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The U.S. Cuban Embargo

The Cuban Embargo was established in 1962 and called for comprehensive economic sanctions on Cuba by the United States. President John F. Kennedy issued an executive order which expanded the United States’ trade restrictions on all of Cuba. The restrictions include restrictions on travel and remittance as well as trade and financial sanctions. 

The embargo was enacted as a result of increasing tensions between Cuba and the United States. During the 1960s, the height of the Cold War, Americans were skeptical of communist states. At the time, the top priority for the American government was to stop the spread of communism and protect American democracy. Cuba was a close ally of the Soviet Union and therefore posed a threat to the United States. As a result, President Kennedy imposed an expanded embargo on Cuba. 

The Cuban Embargo has lapsed several times, most notably under Presidents Jimmy Carter and Barack Obama. Former President Jimmy Carter called for the end of the economic embargo against Cuba and wanted to reestablish cordial relations with Cuba. Similarly, former President Obama announced his intention to re-establish relations with Cuba by lifting some restrictions on U.S. citizen travel to Cuba. Although both former presidents attempted to lift the embargo completely, they were not able to due to a lack of Congress’ support.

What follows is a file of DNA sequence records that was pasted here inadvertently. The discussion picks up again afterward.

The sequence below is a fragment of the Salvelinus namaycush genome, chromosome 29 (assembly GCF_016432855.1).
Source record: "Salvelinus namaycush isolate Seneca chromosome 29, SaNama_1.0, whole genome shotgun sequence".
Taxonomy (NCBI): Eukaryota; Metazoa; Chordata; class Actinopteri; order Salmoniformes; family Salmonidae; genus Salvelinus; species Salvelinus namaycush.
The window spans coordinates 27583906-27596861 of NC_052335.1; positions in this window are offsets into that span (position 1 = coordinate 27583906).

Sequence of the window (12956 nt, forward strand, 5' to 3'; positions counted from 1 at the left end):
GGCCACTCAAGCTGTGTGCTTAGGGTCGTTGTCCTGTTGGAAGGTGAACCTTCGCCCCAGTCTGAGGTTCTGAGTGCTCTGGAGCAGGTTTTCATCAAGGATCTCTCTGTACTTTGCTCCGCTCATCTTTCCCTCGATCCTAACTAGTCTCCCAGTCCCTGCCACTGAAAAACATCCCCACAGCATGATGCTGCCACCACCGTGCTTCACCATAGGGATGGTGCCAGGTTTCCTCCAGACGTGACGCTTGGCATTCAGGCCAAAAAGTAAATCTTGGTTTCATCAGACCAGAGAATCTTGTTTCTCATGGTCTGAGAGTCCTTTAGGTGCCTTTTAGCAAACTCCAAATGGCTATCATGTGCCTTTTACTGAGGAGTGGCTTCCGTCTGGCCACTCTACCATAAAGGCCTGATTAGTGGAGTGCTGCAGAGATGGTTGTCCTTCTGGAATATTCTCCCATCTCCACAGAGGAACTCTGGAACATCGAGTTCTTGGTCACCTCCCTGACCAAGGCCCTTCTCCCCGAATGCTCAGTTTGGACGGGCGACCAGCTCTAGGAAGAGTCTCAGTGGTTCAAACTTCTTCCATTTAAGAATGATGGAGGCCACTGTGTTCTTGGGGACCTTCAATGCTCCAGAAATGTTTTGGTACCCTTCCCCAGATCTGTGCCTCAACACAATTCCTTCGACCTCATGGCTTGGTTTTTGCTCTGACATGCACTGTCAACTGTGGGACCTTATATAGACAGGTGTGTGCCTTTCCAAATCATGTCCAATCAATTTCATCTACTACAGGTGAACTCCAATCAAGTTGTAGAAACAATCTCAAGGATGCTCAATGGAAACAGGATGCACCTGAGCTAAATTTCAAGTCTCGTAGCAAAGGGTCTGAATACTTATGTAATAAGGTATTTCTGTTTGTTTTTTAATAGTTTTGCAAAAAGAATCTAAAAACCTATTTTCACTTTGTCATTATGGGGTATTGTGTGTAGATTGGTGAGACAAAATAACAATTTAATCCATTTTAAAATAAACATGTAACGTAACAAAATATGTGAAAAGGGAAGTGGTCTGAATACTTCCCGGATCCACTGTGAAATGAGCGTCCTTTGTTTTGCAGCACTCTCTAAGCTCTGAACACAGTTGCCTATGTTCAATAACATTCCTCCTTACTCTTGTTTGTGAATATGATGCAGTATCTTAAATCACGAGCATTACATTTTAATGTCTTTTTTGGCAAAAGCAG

Many scholars and politicians still today question the effectiveness of the embargo. Many have pointed out that the embargo has worsened economic conditions in both the United States and Cuba. On the other hand, others have argued that the embargo is necessary to prevent Cuban aggression and enable the U.S. to apply pressure on the Cuban government. We have yet to see if the Cuban Embargo will ever be fully lifted or remain in place.  

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